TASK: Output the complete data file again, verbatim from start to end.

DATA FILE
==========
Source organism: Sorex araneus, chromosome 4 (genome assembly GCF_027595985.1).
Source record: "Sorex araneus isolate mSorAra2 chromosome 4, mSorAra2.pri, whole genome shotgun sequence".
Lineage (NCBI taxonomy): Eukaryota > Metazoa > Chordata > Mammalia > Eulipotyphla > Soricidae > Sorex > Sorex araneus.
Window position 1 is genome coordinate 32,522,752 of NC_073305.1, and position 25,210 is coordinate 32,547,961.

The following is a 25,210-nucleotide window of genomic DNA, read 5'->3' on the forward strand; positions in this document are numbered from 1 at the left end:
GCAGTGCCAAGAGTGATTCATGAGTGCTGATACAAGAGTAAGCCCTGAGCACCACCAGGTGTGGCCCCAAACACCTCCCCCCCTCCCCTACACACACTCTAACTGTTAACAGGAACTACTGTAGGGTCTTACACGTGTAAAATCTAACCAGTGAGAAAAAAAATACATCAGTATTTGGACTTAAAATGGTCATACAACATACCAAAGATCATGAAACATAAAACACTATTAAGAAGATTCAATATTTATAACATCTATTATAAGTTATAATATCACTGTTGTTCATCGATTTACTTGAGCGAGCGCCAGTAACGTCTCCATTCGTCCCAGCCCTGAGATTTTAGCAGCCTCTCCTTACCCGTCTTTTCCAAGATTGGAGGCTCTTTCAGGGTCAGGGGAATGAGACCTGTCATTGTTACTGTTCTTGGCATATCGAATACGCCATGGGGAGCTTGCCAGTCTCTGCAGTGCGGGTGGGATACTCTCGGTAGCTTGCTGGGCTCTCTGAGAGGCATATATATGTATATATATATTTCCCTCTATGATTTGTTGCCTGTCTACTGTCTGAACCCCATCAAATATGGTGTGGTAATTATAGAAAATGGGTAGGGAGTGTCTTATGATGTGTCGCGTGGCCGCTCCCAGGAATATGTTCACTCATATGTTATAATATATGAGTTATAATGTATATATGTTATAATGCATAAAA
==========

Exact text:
Source organism: Sorex araneus, chromosome 4 (genome assembly GCF_027595985.1).
Source record: "Sorex araneus isolate mSorAra2 chromosome 4, mSorAra2.pri, whole genome shotgun sequence".
Lineage (NCBI taxonomy): Eukaryota > Metazoa > Chordata > Mammalia > Eulipotyphla > Soricidae > Sorex > Sorex araneus.
Window position 1 is genome coordinate 32,522,752 of NC_073305.1, and position 25,210 is coordinate 32,547,961.

The following is a 25,210-nucleotide window of genomic DNA, read 5'->3' on the forward strand; positions in this document are numbered from 1 at the left end:
GCAGTGCCAAGAGTGATTCATGAGTGCTGATACAAGAGTAAGCCCTGAGCACCACCAGGTGTGGCCCCAAACACCTCCCCCCCTCCCCTACACACACTCTAACTGTTAACAGGAACTACTGTAGGGTCTTACACGTGTAAAATCTAACCAGTGAGAAAAAAAATACATCAGTATTTGGACTTAAAATGGTCATACAACATACCAAAGATCATGAAACATAAAACACTATTAAGAAGATTCAATATTTATAACATCTATTATAAGTTATAATATCACTGTTGTTCATCGATTTACTTGAGCGAGCGCCAGTAACGTCTCCATTCGTCCCAGCCCTGAGATTTTAGCAGCCTCTCCTTACCCGTCTTTTCCAAGATTGGAGGCTCTTTCAGGGTCAGGGGAATGAGACCTGTCATTGTTACTGTTCTTGGCATATCGAATACGCCATGGGGAGCTTGCCAGTCTCTGCAGTGCGGGTGGGATACTCTCGGTAGCTTGCTGGGCTCTCTGAGAGGCATATATATGTATATATATATTTCCCTCTATGATTTGTTGCCTGTCTACTGTCTGAACCCCATCAAATATGGTGTGGTAATTATAGAAAATGGGTAGGGAGTGTCTTATGATGTGTCGCGTGGCCGCTCCCAGGAATATGTTCACTCATATGTTATAATATATGAGTTATAATGTATATATGTTATAATGCATAAAA